When Does Recovery Stop? 4 Arguments for a Strong Aftercare Program

When Does Recovery Stop? 4 Arguments for a Strong Aftercare Program

The brain is hardwired to seek pleasure and avoid pain.

It doesn’t matter whether the addiction started as a few innocent drinks to calm unsteady nerves after a tragic event, or if the first experience with cocaine was driven by curiosity. The chemical-dependent body reacts the same. It screams for relief until the urgency is satisfied.

Recovering from drug addiction is a life-long journey that never ends. There are many types of rehabilitation programs that can help an addict transition to recovery, but the most successful ones all have one thing in common – a carefully planned aftercare program designed for maintaining sobriety.

Reasons a Strong Aftercare Drug Treatment Plan Is Critical to Success

What does an intentionally designed aftercare drug treatment plan look like, and why is it so important? This article will explore four reasons that everyone entering an inpatient rehabilitation center deserves exceptional, ongoing support.

Number One: Relapse Rates Increase Shortly After Release From an Inpatient Facility

Relapse is so common after inpatient treatment that most rehabilitation providers consider them a normal part of recovery. Even though many factors have been identified as predictive indicators, science has not yet found a way to tap into that knowledge to prevent relapse effectively. Studies show that only 15 percent of substance abusers who receive inpatient care will reach their one-year sobriety anniversary before returning to their pre-treatment lifestyle.

There is some good news for addiction sufferers. Advanced medical imaging technology and improved testing methods allow researchers to identify significant predictors of addiction relapse, which may one day lead to new treatment planning guidelines that reduce relapse rates.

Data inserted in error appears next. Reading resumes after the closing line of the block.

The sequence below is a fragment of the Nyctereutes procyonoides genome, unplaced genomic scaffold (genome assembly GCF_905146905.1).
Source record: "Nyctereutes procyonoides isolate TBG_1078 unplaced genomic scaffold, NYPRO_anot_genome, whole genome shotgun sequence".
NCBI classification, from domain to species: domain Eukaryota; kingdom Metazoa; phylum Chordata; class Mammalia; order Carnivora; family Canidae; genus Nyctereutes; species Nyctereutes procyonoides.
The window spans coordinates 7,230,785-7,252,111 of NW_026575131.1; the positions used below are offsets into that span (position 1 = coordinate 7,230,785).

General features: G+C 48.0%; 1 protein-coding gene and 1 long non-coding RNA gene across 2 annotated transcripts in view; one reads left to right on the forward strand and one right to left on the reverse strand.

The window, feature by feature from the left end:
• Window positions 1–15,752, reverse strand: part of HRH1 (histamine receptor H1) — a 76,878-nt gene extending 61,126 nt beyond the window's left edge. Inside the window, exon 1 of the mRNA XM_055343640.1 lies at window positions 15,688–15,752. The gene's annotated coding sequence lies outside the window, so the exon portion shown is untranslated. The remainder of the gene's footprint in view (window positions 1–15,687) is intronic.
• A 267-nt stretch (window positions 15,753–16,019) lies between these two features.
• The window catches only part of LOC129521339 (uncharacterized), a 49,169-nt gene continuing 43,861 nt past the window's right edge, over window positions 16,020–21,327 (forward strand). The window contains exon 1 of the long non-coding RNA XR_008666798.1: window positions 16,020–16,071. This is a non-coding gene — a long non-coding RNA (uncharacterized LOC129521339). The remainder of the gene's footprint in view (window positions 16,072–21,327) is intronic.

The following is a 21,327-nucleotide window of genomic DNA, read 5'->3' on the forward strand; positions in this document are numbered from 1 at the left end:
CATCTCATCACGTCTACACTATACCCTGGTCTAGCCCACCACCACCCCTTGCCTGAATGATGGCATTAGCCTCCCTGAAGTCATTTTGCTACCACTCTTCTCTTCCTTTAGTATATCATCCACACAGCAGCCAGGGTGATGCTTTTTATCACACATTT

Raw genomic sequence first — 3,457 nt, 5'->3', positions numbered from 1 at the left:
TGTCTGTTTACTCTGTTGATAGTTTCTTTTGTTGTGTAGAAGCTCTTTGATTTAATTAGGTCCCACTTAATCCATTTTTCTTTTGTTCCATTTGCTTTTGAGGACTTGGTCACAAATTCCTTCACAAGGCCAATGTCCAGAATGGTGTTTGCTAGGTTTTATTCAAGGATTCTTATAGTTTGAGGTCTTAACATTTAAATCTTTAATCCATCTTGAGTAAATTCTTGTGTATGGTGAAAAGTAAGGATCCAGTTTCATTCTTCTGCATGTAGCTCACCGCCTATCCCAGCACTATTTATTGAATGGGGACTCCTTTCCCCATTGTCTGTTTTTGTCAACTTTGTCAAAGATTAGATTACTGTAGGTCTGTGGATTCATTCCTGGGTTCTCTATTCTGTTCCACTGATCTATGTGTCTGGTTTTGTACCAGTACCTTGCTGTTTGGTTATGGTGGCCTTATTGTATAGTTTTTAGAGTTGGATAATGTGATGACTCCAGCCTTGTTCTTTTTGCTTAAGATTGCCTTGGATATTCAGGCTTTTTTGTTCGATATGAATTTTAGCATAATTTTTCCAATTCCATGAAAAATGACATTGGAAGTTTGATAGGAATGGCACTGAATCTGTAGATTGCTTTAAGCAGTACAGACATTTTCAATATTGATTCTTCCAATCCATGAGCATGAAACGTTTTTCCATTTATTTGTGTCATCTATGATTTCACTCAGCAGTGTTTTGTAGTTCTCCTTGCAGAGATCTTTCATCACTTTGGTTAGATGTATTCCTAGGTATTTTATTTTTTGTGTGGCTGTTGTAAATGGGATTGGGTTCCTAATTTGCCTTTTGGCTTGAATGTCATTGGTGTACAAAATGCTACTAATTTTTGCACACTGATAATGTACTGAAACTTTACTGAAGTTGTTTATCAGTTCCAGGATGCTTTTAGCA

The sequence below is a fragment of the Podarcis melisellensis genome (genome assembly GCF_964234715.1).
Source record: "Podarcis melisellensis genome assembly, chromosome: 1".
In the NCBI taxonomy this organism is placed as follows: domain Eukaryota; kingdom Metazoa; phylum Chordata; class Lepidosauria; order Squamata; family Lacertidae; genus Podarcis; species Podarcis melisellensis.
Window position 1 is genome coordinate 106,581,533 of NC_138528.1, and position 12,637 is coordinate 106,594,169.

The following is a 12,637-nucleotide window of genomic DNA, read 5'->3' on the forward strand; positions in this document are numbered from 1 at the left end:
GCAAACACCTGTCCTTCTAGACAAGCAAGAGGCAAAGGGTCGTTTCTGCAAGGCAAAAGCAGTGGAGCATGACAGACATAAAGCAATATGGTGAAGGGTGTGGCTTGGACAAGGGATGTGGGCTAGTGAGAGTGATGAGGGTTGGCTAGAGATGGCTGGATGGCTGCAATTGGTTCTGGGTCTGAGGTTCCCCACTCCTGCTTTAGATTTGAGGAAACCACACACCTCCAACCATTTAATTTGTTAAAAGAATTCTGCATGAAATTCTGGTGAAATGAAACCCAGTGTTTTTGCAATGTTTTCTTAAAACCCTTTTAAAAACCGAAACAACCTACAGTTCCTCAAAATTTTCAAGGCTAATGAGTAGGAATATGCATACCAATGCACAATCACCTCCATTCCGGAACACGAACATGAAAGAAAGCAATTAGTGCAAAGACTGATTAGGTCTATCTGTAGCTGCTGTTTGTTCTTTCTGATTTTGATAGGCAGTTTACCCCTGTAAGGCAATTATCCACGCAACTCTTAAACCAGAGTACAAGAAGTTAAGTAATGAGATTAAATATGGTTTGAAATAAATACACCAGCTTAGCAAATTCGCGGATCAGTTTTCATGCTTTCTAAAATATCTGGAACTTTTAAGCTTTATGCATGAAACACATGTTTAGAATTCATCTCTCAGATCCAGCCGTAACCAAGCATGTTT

Until then, the aftercare program provides a lifeline during the first few weeks and months after release, when physical and psychological stress is often at its highest for the recovering addict.

Number Two: Stigma in the Community Often Derails Sobriety Efforts

Sobriety Efforts

Stigma and discrimination in the community often shape the way recovering drug users see themselves. The chronic stress of trying to convince people they have changed, or are doing everything they can to stay sober, takes its toll. Perceived stigma may mean that the joy of achieving sobriety is quickly replaced with feelings of profound isolation.

When people feel unworthy or devalued, they may suffer mentally and socially. Depression symptoms may worsen, and resolve weakens as they further cut themselves off from friends and family.

People who feel stigmatized tend to have smaller support networks and are less likely to seek help from medical professionals when cravings and other withdrawal symptoms emerge, making them even more vulnerable to relapse.

A strong, post-inpatient aftercare program offers individuals a safety net against both real and perceived stigma. The ideal program includes:

  • Developing a clear, actionable post-treatment plan that includes daily, weekly and monthly goals, and tips for navigating a sober life beyond the treatment facility.
  • Regular contact by phone, web-chat, telemedicine technology, or in-person meetings to discuss victories and challenges.
  • Personal development opportunities.
  • Support group referrals – and introductions whenever possible. Support groups include both meetings in a professional setting, as well as referrals to safe social groups for recovering addicts.
  • Ongoing counseling, including dual diagnosis support when applicable, or a referral to a local psychiatrist or psychologist after discharge.
  • A path to return to inpatient treatment if appropriate for further in-depth treatment to prevent relapse.

Number Three: Ongoing Counseling Is Necessary to Maintain a Healthy, Drug-Free Lifestyle

Drug-Free Lifestyle

Follow-up programs, often referred to as “alumni programs,” provide an avenue for graduates to stay connected during the life-long recovery journey. This connectedness is in and of itself a form of therapy, especially during the early months of sobriety.

Because a good rehabilitation program helps individuals develop relationships built on trust and support during inpatient treatment, participants may feel abandoned by their community when they are abruptly separated from counselors they have grown attached to over a three-month, or longer stay.